Andrew McPheeSee other motorhome reviews written by Andrew McPhee
Read Practical Motorhome's review of the well specced, four-berth Auto-Trail Apache 634U SE
The Apache is the same height as the rival Bessacarr E425, but due to a consistent roof height from front to back, its overcab looks more in proportion. Also, the thick GRP rear pillars set its appearance apart from the competition as being that little bit more crafted.
The water tanks are housed in a space between the two floors, and are also insulated.
The Apache’s door can be locked remotely along with the cab doors. It has two locking points, a small bin and an opening window.
Auto-Trail uses a detachable, flexible hose for the waste water point: it’s mounted behind the offside rear wheel. You get about one metre of travel, which is helpful when it comes to reaching otherwise inaccessible drains and the like.
The lounge has a rooflight and good electric lighting, and the Apache also has concealed lighting and frosted-glass corner lights on a dimmer switch. However, it suffers to a certain extent from the ‘corridor effect’ where the washroom forms a bulkhead into the living area. The sense of an enclosed space is quite overpowering, where the wardrobe and washroom face each other just behind the cab.
However, everything looks and feels opulent, with deep-coloured carpets, hardwood-framed locker doors and aircraft-style lockers.
The construction of the bodywork, where the overcab joins the main body, is neat and tidy, but there’s a cumbersome split-bed base that has to be slid out of the way.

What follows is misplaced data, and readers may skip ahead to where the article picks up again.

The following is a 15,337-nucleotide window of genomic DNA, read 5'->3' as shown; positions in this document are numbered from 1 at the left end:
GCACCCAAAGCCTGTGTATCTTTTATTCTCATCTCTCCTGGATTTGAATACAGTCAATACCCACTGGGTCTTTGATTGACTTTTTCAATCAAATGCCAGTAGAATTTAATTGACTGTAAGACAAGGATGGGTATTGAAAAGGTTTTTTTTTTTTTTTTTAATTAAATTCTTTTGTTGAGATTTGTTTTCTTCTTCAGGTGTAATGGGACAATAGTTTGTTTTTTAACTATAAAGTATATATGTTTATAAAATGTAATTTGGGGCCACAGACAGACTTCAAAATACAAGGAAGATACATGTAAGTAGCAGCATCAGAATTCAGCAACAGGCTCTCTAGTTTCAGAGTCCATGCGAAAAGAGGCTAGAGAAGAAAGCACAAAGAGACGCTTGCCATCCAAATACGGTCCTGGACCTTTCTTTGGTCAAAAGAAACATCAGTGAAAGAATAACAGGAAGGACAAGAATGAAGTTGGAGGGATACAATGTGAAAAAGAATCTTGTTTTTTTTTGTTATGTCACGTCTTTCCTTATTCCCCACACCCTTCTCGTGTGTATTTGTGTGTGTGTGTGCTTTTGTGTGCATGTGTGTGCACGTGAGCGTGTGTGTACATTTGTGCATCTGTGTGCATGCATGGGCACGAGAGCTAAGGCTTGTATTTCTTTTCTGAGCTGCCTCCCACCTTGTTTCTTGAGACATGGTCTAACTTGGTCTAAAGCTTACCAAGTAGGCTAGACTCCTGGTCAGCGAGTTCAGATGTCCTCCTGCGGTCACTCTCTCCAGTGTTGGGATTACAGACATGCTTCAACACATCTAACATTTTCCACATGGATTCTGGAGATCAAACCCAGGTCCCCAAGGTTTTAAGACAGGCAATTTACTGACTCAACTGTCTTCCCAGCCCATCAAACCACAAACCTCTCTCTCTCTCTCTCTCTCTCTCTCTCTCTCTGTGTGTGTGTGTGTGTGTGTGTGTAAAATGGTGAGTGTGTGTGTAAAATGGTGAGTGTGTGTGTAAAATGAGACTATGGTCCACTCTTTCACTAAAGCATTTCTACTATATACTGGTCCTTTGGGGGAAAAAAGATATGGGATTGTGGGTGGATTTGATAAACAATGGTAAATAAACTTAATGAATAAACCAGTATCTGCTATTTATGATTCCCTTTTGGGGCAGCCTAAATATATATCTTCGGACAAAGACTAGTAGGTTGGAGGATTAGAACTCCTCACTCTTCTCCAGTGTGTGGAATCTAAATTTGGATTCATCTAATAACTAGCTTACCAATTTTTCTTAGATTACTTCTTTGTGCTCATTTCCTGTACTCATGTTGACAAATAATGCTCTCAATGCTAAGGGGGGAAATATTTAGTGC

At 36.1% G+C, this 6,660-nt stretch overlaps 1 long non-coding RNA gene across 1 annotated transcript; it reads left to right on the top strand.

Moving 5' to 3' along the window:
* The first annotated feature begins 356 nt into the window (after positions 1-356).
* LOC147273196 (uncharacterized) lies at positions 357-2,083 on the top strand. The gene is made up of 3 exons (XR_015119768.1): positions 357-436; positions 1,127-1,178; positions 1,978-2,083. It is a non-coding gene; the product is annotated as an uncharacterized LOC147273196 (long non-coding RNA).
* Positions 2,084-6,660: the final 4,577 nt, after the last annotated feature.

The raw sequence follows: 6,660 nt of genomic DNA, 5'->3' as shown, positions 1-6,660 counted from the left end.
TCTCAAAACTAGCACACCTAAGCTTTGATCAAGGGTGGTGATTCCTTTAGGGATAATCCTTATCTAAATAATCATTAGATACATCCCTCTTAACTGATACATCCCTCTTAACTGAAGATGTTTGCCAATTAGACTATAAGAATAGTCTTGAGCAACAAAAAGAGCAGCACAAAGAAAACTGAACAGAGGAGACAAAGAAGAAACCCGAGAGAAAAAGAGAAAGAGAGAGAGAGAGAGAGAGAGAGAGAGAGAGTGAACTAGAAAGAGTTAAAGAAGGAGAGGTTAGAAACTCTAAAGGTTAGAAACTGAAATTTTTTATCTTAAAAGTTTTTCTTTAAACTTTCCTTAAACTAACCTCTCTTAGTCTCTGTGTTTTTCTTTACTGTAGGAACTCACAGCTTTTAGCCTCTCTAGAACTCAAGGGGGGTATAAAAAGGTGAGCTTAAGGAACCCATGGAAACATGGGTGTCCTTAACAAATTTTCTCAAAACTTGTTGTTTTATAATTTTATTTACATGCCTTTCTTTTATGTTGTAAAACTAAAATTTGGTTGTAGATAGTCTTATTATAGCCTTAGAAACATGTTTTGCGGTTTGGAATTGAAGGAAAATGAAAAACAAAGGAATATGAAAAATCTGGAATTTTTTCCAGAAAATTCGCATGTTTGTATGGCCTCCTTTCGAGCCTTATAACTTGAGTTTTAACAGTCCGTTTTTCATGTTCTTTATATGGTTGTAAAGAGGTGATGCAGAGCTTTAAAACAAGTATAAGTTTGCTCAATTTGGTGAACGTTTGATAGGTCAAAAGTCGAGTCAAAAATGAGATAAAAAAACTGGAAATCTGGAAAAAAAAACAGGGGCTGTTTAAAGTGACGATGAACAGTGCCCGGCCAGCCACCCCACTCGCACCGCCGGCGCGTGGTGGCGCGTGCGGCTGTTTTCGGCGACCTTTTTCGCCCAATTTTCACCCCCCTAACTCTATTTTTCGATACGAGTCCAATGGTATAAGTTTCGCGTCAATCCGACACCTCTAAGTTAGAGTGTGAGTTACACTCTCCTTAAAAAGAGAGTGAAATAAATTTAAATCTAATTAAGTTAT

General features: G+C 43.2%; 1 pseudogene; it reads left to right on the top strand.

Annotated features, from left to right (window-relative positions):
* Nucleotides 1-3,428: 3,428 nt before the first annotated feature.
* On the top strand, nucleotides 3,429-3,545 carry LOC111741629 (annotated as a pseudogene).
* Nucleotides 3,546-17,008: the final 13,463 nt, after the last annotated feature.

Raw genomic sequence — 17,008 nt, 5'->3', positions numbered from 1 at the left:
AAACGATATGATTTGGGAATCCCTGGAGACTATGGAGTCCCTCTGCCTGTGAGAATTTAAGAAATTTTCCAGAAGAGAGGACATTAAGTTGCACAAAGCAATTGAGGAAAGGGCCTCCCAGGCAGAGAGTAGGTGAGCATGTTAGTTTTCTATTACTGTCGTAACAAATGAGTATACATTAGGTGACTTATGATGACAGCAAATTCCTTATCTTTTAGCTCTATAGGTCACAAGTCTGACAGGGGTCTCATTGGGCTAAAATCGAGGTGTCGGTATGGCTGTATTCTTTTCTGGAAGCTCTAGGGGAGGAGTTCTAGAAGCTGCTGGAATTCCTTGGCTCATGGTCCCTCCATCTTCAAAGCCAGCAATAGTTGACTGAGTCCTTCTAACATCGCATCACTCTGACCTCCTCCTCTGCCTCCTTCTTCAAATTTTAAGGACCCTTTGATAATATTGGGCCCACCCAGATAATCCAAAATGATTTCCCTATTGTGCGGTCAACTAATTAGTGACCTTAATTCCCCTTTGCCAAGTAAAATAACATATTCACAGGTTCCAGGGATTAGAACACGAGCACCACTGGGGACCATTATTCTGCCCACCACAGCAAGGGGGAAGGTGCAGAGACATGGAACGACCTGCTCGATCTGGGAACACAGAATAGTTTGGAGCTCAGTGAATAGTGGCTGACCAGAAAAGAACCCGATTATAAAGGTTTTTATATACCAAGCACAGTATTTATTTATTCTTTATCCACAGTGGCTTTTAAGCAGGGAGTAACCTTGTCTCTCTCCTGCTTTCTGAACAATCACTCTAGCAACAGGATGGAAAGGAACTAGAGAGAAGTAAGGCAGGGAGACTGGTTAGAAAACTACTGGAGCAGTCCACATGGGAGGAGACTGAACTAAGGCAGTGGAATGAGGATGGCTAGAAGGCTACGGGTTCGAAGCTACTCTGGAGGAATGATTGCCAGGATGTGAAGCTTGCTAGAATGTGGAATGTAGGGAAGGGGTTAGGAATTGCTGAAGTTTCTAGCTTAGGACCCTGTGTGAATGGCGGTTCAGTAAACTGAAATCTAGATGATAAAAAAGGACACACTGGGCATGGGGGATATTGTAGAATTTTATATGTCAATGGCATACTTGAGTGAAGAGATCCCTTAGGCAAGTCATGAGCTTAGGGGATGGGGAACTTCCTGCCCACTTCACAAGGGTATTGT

Auto-Trail has provided swivel seats, which seems unnecessary, because the ’van a large lounge, although some buyers may prefer an additional chair.
On the road
There’s good access to and from the cab, thanks to decent headroom, and the cab is a reasonably driver-friendly place to be. There’s just one cup holder, but space in the door bins for 1.5- and two-litre bottles and a second locking glove box in the centre of the dashboard.
Power comes from Fiat’s 130 Multijet turbo-diesel, so the Apache never struggles to perform, even fully laden, and it’s comfortable to drive, thanks to its light steering. Also, the Ford suffers from a long, heavy clutch pedal in comparison to the Fiat.
There is a limited amount of rear through-view, however – the wardrobe and washroom behind the cab restrict vision.
Lounging & dining
The cushions are too deep to enable most people to recline comfortably against the back cushions with their feet on the floor. These cushions are also pretty flat, with reasonable if unexceptional support and no shaped corner cushions, but they offer an even surface when made into a bed.
There’s a small cupboard/sideboard, which is where the TV sits.
The wardrobe is big enough for a couple’s clothes for two weeks, and there’s also a shoe cupboard.
The aircraft-style lockers look smart and are something many ’vans at this price lack. The lower lockers are very small, but would be ideal for holding books, CDs, DVDs and other, similar items.
The Sirius also provides the best access to storage space with its three cantilevered seat bases, which are easy to open. The Bessacarr provides hinged slats (with no stays) and seat-base lockers, while the Apache and Goldstar offer removable slats and seat-base lockers.
In the kitchen, you get a full-sized cutlery drawer with four compartments (surprisingly, not all rivals can claim this) and a big storage space for pans beneath the oven.
In the washroom, the Apache has two towel rails, one long and three small railed shelves, and two cupboards – one above and one below the sink.
Dometic Fridge, 4-burner gas hob, Oven, Separate grill
Thetford C-250 toilet, Separate shower cubicle
The Auto-Trail is a fabulous-looking and really well-specified ‘van, and it's very well suited to winter touring. However, there are a couple of build quality issues.
- Superb styling inside and out; class-leading specification
- Small washroom lacks room for the toilet